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Should Euthanasia or Physician-Assisted Suicide Be Legal?



euthanasia
Proponents of euthanasia and physician-assisted suicide (PAS) contend that terminally ill people should have the right to end their suffering with a quick, dignified, and compassionate death. They argue that the right to die is protected by the same constitutional safeguards that guarantee such rights as marriage, procreation, and the refusal or termination of life-saving medical treatment.

Opponents of euthanasia and physician-assisted suicide contend that doctors have a moral responsibility to keep their patients alive as reflected by the Hippocratic Oath. They argue there may be a "slippery slope" from euthanasia to murder, and that legalizing euthanasia will unfairly target the poor and disabled and create incentives for insurance companies to terminate lives in order to save money.

Core Question
Top 10 Pros & Cons
Did You Know?
Historical Timeline
Comments

Proponents of euthanasia and physician-assisted suicide (PAS) contend that terminally ill people should have the right to end their suffering with a quick, dignified, and compassionate death. They argue that the right to die is protected by the same constitutional safeguards that guarantee such rights as marriage, procreation, and the refusal or termination of life-saving medical treatment.

Opponents of euthanasia and physician-assisted suicide contend that doctors have a moral responsibility to keep their patients alive as reflected by the Hippocratic Oath. They argue there may be a "slippery slope" from euthanasia to murder, and that legalizing euthanasia will unfairly target the poor and disabled and create incentives for insurance companies to terminate lives in order to save money.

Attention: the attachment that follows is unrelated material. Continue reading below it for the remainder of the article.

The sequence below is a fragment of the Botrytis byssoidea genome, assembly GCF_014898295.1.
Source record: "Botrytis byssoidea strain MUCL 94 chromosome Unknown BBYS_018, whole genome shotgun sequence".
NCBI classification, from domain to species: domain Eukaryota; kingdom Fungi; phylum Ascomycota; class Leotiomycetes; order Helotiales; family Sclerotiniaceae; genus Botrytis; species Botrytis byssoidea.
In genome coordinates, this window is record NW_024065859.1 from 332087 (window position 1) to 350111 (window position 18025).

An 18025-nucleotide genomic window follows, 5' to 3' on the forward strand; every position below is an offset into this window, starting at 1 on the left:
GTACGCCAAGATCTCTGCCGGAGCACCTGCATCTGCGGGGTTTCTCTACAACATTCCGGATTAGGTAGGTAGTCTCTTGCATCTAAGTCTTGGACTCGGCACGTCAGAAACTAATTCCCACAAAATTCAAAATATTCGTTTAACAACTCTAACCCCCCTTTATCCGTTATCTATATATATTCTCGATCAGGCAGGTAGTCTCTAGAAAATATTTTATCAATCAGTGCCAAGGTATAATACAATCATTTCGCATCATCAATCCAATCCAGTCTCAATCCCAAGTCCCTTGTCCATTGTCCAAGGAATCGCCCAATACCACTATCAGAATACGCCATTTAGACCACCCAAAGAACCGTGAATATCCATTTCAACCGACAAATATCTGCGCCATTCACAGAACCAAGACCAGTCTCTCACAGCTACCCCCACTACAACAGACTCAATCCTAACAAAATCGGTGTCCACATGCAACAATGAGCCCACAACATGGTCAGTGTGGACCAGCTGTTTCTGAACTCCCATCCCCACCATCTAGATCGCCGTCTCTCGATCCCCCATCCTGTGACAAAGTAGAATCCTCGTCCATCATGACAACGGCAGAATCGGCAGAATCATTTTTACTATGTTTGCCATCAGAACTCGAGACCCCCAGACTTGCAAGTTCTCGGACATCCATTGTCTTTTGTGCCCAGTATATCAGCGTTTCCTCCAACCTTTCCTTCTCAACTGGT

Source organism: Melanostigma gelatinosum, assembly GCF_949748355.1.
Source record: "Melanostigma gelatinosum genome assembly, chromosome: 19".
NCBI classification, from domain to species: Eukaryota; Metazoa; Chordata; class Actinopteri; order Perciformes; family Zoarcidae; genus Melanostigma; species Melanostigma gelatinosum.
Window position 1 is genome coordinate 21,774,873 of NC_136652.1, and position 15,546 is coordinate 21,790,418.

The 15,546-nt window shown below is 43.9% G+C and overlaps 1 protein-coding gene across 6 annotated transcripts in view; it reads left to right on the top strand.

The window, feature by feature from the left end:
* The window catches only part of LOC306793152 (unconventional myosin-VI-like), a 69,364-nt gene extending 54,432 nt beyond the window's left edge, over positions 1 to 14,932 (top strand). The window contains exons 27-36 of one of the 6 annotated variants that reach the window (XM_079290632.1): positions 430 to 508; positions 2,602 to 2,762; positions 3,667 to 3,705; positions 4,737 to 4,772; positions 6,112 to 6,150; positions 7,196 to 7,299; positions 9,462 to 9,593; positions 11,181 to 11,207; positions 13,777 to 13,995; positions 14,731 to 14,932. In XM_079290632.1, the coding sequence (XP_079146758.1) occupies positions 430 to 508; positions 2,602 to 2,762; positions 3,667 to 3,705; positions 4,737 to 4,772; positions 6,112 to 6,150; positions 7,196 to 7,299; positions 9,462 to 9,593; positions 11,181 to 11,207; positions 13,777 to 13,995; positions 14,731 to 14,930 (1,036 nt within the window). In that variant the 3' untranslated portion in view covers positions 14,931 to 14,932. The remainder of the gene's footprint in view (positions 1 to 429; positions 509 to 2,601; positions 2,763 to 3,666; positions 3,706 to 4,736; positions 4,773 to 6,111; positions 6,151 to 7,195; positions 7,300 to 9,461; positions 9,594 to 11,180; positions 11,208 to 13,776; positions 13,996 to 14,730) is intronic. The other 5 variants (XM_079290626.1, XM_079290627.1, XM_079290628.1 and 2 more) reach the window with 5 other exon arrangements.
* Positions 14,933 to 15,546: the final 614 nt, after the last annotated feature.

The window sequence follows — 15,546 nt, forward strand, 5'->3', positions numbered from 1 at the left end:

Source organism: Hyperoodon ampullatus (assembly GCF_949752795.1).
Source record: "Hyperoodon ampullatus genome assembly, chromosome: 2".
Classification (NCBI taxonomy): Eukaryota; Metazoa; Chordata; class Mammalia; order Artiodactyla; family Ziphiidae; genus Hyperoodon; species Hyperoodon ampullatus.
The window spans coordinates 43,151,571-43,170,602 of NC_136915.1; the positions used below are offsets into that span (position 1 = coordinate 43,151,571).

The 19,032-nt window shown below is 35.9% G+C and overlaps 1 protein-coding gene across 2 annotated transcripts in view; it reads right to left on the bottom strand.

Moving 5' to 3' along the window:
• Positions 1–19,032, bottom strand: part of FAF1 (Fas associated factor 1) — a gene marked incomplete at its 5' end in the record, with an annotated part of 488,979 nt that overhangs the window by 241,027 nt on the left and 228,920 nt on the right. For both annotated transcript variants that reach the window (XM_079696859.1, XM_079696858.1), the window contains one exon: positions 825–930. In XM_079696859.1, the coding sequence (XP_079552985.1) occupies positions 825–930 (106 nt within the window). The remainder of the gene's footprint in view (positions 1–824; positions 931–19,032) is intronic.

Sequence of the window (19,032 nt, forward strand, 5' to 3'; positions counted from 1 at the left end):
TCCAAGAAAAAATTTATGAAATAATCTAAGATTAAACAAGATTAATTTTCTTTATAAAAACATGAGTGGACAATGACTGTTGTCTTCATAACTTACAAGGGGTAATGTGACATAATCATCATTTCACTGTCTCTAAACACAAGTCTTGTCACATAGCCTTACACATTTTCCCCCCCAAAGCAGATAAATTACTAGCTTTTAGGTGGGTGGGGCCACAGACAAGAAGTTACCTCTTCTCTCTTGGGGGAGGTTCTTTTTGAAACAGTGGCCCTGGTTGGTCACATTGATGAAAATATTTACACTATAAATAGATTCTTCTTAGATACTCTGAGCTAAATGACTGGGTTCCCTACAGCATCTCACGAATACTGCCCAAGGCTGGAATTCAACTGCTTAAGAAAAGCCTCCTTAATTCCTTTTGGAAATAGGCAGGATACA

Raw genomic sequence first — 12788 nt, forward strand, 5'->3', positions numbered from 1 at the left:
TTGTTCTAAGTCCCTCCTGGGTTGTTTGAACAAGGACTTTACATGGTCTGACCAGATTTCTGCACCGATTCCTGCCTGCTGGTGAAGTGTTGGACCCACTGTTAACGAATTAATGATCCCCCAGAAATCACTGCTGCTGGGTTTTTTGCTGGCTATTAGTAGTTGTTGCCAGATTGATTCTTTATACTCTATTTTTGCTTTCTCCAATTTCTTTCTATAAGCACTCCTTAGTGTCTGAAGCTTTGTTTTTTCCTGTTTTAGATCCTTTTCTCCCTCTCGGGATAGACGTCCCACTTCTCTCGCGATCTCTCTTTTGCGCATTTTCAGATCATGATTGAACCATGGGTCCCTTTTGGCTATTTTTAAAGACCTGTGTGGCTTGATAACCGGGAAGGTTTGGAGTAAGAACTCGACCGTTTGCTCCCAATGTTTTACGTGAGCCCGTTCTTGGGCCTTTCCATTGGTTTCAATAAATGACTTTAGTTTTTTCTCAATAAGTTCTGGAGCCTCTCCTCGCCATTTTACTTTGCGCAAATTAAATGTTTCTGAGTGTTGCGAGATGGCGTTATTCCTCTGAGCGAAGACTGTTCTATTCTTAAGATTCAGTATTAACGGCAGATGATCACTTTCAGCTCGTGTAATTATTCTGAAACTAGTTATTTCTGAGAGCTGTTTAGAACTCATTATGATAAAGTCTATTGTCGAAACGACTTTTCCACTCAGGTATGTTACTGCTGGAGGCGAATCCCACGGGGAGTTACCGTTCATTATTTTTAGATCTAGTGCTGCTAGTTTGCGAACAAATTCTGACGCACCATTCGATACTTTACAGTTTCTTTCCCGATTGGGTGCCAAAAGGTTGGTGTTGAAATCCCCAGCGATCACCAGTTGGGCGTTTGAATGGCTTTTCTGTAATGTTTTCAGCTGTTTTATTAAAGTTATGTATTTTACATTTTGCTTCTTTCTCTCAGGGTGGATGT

[Editor's Note: We do not recommend or refer specific physicians, counselors, organizations, or other experts on end-of-life issues.] Euthanasia ProCon.org is a nonpartisan, nonprofit website that presents research, studies, and pro and con statements on questions about euthanasia and physician-assisted suicide and related end-of-life issues. Some people find our use of the phrase "physician-assisted suicide" inaccurate and inappropriate, and they suggest we use the phrase "physician aid in dying" instead. As of Nov. 5, 2014 Google showed 713,000 results for "physician assisted suicide" and 39,400 results for "physician aid in dying." In an effort to make our nonpartisan research accessible to the largest possible audience, we have used the more popular phrase "physician-assisted suicide." We do not mean to show support for or opposition to the practice by using the more common terminology.

Pros & Cons by Category
CORE QUESTION
Definitions
Moral Differences in Forms of Assisted Dying
Religious Concerns
Law and Public Policy
Oregon Death with Dignity Act
Dr. Kevorkian
Terri Schiavo
Futility Policies
Euthanasia in Practice
Physician Involvement in Euthanasia and PAS
American Healthcare System
Living Wills, Advance Directives, & Power of Attorney
Palliative Care
"Slippery Slope" Argument
Doctrine of Double Effect
Do-Not-Resuscitate Orders
Infants & the Groningen Protocol
Special Groups
Notices for Euthanasia and Other ProCon.org Information (archived after 30 days)

Archived Notices (archived after 30 days)


Last updated on 5/1/2015 1:10:38 PM PST